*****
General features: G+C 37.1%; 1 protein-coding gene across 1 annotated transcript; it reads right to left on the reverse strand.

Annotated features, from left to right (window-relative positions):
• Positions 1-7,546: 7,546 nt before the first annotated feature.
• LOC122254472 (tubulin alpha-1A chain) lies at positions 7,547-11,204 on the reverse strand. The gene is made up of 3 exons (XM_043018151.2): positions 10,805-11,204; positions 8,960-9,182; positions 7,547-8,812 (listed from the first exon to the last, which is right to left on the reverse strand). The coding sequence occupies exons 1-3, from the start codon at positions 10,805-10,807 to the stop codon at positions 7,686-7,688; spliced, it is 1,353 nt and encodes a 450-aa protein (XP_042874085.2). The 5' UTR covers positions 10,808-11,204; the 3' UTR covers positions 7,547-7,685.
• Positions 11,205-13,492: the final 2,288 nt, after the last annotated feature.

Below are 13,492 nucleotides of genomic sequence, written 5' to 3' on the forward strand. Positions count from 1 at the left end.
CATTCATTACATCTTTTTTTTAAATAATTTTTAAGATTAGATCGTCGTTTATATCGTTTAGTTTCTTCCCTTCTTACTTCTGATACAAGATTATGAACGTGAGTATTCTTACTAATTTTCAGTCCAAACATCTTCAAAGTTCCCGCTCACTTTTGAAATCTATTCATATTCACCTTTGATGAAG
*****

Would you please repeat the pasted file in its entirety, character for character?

General features: G+C 37.1%; 1 protein-coding gene across 1 annotated transcript; it reads right to left on the reverse strand.

Annotated features, from left to right (window-relative positions):
• Positions 1-7,546: 7,546 nt before the first annotated feature.
• LOC122254472 (tubulin alpha-1A chain) lies at positions 7,547-11,204 on the reverse strand. The gene is made up of 3 exons (XM_043018151.2): positions 10,805-11,204; positions 8,960-9,182; positions 7,547-8,812 (listed from the first exon to the last, which is right to left on the reverse strand). The coding sequence occupies exons 1-3, from the start codon at positions 10,805-10,807 to the stop codon at positions 7,686-7,688; spliced, it is 1,353 nt and encodes a 450-aa protein (XP_042874085.2). The 5' UTR covers positions 10,808-11,204; the 3' UTR covers positions 7,547-7,685.
• Positions 11,205-13,492: the final 2,288 nt, after the last annotated feature.

Below are 13,492 nucleotides of genomic sequence, written 5' to 3' on the forward strand. Positions count from 1 at the left end.
CATTCATTACATCTTTTTTTTAAATAATTTTTAAGATTAGATCGTCGTTTATATCGTTTAGTTTCTTCCCTTCTTACTTCTGATACAAGATTATGAACGTGAGTATTCTTACTAATTTTCAGTCCAAACATCTTCAAAGTTCCCGCTCACTTTTGAAATCTATTCATATTCACCTTTGATGAAG